The Russian Futurists – Our Thickness

The Russian Futurists
Our Thickness

The Russian Futurists is the brainchild of Matthew Adam Hart who wrote, performed, recorded and produced Our Thickness in his home in Toronto, Canada. Following in the footsteps of his first two releases, Our Thickness expands upon the foundation of his signature quaint, bittersweet pop. Although some people may be initially put off with this disc due to the lo-fi, AM radio sound quality, some patience and repeated plays will eventually reveal an album rich in enough addictive jingles that will fill your head for days. The way it is recorded has a certain side-show feel to it that demands the listener pay close attention, and once Hart has your attention, he will suck you in with his concise, mellifluous melodies and his twisted contemplations on love and life.

Like Beck, The Russian Futurists cut bits and pieces from many musical styles and genres and pastes them on top of each other to create mini-symphonies that sound both strange and familiar at the same time. Each track is constructed around a four- or five-note whimsical motif on top of some punchy percussive beats with layers of sampled electronics and 60s dream-pop percolating throughout. An eclectic variety of instruments and noises, from sitars and player-pianos to honking geese are incorporated making each song unique and difficult to digest all in one sitting. Hart’s distant vocals amid the wall of sound jars the listeners ears from the opening cut “Paul Simon” and sets the tone for this collection of short and sweet fairy tales. As the disquieting production gets lost after a few spins, songs like “Still Life,” “Incandescent Hearts,” and “2 Dots on a Map” will uncover themselves, and majestic Flaming Lips-worthy choruses and keyboards will emerge, managing to be sweet and sunny with a dash of melancholy.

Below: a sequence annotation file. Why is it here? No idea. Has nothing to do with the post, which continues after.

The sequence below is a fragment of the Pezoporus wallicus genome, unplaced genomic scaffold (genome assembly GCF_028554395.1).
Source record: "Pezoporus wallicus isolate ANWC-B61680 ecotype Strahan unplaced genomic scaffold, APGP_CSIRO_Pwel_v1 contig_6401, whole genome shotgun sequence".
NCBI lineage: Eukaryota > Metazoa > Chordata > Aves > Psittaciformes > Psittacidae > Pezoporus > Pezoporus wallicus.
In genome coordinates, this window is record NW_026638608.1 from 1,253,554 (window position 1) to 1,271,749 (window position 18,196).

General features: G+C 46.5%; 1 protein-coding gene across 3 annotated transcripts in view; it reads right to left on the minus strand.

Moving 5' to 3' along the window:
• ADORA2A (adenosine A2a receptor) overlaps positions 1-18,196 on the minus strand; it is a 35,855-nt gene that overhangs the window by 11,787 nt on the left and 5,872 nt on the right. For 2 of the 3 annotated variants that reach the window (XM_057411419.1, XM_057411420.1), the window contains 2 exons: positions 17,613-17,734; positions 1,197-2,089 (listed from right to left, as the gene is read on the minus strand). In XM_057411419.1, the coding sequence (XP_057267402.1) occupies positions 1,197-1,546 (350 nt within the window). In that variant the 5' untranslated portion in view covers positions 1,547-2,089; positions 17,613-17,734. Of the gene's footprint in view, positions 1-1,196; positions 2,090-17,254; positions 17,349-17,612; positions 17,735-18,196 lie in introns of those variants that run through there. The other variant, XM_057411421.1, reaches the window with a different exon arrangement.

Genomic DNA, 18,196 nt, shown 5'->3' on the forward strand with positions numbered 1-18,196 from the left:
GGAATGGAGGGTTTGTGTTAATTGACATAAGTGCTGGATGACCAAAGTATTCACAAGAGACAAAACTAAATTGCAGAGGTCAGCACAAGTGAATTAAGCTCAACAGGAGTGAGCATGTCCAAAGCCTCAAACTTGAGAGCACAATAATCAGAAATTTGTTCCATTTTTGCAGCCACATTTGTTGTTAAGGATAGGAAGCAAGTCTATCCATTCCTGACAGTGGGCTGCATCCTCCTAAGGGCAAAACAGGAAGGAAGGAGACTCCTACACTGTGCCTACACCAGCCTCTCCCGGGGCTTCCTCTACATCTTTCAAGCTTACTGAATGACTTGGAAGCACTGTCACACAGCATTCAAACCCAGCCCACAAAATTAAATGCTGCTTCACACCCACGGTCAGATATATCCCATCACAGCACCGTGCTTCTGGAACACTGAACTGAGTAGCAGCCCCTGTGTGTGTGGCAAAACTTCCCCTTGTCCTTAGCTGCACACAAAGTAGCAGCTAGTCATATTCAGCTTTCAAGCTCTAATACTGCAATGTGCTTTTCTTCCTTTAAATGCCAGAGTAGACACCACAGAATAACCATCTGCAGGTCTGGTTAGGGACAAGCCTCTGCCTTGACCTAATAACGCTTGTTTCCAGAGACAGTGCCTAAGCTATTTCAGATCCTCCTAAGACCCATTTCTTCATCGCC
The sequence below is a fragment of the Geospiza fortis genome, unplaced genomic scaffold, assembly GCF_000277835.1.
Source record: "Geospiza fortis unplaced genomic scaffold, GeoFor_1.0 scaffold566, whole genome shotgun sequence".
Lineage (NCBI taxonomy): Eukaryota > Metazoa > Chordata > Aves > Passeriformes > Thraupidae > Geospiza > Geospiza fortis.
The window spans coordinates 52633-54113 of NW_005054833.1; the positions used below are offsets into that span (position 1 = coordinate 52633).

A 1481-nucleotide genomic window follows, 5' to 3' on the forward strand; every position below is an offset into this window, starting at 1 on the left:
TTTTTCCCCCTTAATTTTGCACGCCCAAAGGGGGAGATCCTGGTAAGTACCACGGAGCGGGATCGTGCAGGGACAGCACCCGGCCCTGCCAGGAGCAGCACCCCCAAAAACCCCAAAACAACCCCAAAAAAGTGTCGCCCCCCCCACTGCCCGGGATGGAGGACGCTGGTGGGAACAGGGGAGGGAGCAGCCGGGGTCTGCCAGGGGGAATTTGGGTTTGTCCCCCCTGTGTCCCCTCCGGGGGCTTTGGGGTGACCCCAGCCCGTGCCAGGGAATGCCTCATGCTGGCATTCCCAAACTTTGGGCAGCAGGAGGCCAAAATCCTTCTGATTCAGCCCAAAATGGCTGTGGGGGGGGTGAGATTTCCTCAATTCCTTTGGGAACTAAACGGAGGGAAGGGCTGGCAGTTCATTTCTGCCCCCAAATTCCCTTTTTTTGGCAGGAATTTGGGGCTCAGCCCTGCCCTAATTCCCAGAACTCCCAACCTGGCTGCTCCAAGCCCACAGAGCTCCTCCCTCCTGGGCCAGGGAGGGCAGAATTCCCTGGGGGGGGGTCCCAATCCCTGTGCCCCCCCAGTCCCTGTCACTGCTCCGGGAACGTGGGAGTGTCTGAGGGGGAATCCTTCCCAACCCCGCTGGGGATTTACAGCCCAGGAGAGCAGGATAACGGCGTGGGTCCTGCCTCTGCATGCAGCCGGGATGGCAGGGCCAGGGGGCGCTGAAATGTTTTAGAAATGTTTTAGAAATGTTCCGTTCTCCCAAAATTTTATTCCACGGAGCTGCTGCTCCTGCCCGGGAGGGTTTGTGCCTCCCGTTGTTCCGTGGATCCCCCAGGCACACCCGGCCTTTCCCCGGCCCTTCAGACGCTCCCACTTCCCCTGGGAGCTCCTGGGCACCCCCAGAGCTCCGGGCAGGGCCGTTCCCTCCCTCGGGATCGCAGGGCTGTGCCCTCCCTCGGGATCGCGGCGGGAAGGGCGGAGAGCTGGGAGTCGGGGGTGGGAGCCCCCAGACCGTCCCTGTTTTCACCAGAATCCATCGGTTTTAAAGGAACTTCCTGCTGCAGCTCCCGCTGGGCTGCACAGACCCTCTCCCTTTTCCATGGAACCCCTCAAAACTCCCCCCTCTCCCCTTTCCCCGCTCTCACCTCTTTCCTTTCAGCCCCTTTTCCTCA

While the music is the sweet, the lyrics are the bitter. Similar to the way the music demands your attention with it’s lo-fi quality, the lyrics demand the same by being buried deep in the mix and are difficult to understand among the pulsing harmonies and sugary beats. More Flaming Lips comparisons can be heard in Hart’s singing style and his voice is somewhat similar to the Lips’ Wayne Coyne. The Russian Futurists’ focus is on affairs of the heart but with a skewed perspective shared with the likes of Eels and The Magnetic Fields. As heard on “Our Pen’s out of Ink,” Hart laments “When we died in our sleep, no one had time to weep,” and on “It’s Over, it’s Nothing,” Hart sings “I’m ugly and buck-toothed, my fucked youth’s been wasted, can’t wait to be cut loose.”

The radio effect is persistent throughout, the 10 songs cover a span of just over 38 minutes, each track lasting just long enough to get hooked and just short of monotonous. This album is a lot more than just a singer/songwriter’s romantic confessions but not quite the grandiose rock of The Flaming Lips and Beck, but The Russian Futurists have carved a nice little niche somewhere in between. Our Thickness should feed the need for fans of homespun, lo-fi, bittersweet pop.